Gina joins the department as an Assistant Professor, having defended her Ph.D. dissertation this summer in educational policy from Michigan State University. She also holds a J. D. from the University of Michigan, School of Law.
- Position: Assistant Professor
- Campus Address: EHS 336
- Phone: (989) 774-7325
- Email: firstname.lastname@example.org
Gina has well-focused experience in legal issues, having served the Michigan State University College of Law, the Michigan Attorney General, the Michigan Supreme Court, and in private practice.
Gina's main research interests are in legal issues in education and educational policy. These interests will also be her primary teaching areas.Publications:
Responsibility for Educators and the Michigan Code of Ethics by Gina Umpstead and David J. Blacker
Educator indiscretions typically make the
headlines of the local news. Educators
are expected to uphold high standards for ethical conduct since they are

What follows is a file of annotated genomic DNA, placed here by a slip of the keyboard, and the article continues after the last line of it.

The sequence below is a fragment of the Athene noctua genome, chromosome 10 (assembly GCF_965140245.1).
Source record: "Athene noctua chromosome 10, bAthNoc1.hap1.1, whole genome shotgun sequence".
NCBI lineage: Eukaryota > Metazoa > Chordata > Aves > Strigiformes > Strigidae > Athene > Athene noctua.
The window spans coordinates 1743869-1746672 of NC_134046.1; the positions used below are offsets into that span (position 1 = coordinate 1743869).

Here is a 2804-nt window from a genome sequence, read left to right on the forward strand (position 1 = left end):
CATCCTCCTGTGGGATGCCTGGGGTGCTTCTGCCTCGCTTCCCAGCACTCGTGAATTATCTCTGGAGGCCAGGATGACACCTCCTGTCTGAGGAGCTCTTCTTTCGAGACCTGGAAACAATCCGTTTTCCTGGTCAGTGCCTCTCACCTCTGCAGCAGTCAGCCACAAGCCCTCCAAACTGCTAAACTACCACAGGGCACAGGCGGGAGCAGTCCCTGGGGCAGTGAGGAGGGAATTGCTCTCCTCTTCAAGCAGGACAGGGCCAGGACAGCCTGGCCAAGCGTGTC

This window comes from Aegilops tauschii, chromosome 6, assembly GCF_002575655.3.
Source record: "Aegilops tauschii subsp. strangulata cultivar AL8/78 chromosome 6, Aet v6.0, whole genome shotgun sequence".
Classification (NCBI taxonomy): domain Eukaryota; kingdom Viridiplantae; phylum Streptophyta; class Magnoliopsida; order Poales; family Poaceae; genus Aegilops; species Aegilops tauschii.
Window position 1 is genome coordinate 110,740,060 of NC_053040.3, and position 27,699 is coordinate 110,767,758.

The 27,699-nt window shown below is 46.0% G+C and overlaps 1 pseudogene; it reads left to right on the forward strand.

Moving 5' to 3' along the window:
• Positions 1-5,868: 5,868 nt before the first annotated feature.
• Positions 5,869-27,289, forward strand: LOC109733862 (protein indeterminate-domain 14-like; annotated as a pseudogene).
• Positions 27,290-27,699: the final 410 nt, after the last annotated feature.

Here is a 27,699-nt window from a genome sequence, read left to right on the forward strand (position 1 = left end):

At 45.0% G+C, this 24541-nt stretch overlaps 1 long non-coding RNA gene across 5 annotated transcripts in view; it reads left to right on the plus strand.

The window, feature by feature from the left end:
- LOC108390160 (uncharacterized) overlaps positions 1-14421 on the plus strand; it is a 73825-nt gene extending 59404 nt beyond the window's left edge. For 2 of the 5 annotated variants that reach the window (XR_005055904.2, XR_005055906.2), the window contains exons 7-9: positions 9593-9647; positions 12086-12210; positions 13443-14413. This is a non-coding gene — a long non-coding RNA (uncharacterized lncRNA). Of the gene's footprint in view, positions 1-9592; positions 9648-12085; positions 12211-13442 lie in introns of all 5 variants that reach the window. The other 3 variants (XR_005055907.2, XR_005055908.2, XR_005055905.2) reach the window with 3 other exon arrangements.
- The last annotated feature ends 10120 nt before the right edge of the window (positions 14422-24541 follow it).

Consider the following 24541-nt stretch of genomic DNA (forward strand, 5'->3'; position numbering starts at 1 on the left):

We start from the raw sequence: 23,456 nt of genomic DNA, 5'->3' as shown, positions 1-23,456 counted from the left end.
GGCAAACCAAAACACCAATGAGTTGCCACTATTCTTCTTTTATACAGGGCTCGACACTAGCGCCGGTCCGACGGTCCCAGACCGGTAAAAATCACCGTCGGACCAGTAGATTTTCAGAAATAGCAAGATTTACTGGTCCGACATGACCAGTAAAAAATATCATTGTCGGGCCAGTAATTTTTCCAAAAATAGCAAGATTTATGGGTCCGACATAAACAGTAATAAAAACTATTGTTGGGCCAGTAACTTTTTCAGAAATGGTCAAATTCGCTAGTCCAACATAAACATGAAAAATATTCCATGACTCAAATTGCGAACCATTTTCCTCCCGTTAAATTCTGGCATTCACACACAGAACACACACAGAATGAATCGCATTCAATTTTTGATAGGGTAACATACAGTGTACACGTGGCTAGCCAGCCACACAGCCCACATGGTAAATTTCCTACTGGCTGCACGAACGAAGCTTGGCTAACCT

entrusted with the care and teaching of our nation’s children. Unfortunately, educators do not always
receive training in ethics or standards of professional conduct before they
assume their roles in public school classrooms.
In this book, professors Gina Umpstead and David Blacker provide the
reader with a background into the ethical foundations for the professional
codes of ethics for the teaching profession and explore the reasons why
Michigan educators have been disciplined either in their jobs or by losing
their teaching certification from the State of Michigan. The book includes a series of actual case
scenarios involving Michigan educators and the consequences that ensued from
their questionable actions. It links the
scenarios with Michigan’s Code of Ethics for Professional Educators to
highlight how educator behavior can violate this code’s principles that require
educators to provide service to the common good, exhibit mutual respect,
promote equity, encourage diversity, and practice truth and honesty. The book’s goal is to better inform educators
of what it means to ethically serve in our nation’s public schools and to provide
them with concrete examples of the kinds of behavior to avoid in order to keep
both their teaching certification and their jobs.